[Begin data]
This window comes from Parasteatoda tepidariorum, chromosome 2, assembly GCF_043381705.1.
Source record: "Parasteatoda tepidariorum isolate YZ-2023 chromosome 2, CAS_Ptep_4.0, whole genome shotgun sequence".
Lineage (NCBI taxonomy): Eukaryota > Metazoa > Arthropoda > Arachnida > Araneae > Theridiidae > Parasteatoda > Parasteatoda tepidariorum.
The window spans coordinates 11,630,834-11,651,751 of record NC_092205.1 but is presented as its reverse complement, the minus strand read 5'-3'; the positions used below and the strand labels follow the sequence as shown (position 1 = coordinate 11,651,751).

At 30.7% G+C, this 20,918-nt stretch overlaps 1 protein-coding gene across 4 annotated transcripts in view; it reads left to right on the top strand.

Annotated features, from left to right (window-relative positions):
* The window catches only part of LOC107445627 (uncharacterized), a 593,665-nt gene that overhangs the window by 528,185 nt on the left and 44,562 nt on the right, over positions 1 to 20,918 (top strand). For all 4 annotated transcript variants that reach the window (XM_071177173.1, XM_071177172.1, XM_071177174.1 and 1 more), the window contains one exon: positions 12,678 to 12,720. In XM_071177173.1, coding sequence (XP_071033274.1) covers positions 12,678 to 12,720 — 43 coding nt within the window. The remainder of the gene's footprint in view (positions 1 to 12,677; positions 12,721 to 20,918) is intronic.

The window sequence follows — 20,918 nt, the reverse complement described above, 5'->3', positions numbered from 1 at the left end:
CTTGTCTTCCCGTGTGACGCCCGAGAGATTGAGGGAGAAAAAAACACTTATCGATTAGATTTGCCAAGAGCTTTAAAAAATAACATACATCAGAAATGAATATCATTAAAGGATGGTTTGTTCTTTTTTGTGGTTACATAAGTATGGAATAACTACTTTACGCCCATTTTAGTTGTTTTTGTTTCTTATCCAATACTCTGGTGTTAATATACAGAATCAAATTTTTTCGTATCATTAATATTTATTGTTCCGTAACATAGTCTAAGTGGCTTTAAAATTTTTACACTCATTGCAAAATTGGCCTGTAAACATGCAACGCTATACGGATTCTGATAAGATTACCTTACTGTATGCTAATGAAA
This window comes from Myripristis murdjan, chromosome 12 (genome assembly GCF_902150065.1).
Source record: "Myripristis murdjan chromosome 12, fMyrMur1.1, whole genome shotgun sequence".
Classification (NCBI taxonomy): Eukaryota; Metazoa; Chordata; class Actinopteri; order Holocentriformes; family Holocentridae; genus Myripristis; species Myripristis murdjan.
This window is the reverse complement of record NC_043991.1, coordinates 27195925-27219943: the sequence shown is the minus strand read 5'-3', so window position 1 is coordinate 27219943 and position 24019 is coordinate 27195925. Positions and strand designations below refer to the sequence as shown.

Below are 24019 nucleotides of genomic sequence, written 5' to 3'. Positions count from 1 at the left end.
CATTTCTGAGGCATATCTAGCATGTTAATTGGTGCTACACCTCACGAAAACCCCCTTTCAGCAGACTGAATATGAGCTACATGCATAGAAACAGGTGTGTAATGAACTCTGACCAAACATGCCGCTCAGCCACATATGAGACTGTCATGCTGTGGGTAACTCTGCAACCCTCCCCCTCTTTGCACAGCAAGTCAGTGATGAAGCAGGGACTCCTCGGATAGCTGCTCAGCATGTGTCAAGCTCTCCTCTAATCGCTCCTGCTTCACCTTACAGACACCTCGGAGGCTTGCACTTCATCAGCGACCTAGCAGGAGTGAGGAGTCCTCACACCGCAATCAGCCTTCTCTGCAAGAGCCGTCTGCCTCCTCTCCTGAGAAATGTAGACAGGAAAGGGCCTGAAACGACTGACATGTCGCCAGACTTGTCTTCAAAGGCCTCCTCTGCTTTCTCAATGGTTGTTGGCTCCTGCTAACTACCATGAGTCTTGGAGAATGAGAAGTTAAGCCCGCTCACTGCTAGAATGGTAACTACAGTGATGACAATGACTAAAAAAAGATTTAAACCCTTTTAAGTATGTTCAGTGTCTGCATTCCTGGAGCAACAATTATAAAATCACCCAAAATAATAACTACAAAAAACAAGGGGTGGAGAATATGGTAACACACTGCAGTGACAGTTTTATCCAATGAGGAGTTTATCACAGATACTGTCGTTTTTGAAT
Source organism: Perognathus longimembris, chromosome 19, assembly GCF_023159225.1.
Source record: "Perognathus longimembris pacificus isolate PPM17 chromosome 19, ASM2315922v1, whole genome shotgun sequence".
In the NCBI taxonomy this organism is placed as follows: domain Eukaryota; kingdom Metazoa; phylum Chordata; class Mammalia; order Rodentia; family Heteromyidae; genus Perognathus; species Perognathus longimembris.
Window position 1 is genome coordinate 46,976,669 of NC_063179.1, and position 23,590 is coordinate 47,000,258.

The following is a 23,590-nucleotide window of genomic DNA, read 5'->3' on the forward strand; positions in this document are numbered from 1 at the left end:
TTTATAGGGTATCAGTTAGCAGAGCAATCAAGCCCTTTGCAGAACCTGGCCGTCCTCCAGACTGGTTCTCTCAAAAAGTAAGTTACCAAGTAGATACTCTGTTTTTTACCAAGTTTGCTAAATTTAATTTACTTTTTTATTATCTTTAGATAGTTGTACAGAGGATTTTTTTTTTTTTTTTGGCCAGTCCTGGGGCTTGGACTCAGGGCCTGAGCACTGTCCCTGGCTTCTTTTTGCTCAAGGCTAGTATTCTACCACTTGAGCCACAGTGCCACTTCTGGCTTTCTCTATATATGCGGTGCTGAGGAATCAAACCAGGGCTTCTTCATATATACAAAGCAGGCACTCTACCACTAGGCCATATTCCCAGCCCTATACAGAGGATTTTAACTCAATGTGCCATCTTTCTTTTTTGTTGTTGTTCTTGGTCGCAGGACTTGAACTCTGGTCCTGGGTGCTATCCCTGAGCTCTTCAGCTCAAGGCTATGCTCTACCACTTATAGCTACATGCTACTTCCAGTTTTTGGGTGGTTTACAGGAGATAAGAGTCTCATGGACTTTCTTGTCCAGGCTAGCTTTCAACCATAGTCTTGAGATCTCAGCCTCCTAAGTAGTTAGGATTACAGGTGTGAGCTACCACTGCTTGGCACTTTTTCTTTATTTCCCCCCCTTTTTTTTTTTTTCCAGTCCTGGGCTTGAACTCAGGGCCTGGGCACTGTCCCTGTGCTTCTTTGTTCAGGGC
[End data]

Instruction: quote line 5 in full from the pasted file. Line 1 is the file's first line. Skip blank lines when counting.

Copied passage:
At 30.7% G+C, this 20,918-nt stretch overlaps 1 protein-coding gene across 4 annotated transcripts in view; it reads left to right on the top strand.